Former Air Force Tech. Sgt. Tim Wymore, who was deployed to Iraq in 2004, suffers from an array of health problems that mirror Lovett’s. “Everyone has the same things,” said Wymore, who has inexplicably shed 40 pounds in the last few months. “It’s just weird.”
Wymore and Lovett — and countless others who served in Iraq, Afghanistan and elsewhere in the desert region over the past three decades — have struggled to understand this, but they share one nagging conviction: These ailments are tied to service in a war zone.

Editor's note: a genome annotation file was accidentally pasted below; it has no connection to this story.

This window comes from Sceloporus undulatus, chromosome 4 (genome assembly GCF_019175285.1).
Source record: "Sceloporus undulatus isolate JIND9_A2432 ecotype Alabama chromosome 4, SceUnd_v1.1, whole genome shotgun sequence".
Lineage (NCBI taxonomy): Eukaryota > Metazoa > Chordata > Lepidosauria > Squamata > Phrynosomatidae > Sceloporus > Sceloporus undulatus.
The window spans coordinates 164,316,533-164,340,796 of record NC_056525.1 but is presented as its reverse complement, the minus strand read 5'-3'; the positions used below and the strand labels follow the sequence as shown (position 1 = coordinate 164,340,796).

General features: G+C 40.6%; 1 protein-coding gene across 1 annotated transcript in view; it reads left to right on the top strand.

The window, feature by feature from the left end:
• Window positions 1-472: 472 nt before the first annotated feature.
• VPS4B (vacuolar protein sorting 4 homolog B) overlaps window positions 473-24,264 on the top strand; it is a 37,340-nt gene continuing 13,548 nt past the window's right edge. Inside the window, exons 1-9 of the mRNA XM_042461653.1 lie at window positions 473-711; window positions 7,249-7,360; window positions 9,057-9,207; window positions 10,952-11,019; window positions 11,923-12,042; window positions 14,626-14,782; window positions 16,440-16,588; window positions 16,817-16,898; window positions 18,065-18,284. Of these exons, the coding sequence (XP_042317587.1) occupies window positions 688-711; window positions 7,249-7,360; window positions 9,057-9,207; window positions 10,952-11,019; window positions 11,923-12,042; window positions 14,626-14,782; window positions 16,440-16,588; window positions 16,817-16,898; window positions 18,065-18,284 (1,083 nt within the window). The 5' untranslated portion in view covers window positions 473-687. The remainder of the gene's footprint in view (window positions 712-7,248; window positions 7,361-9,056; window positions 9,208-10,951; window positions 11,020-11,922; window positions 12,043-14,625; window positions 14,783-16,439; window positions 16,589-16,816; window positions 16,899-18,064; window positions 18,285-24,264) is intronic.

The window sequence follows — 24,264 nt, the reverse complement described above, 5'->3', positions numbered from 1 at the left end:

Their suspicions — long rebuffed by insurance companies — are now getting support from some doctors and environmental health researchers, who suspect that American soldiers are being unnecessarily exposed to heavily contaminated environments while serving overseas. Even when not engaged directly in combat, they say, servicemen and women — typically without protective masks or other simple precautions — live and work amid clouds of Middle Eastern dust laden with toxic metals, bacteria and viruses, and surrounded by plumes of smoke rising from burn pits.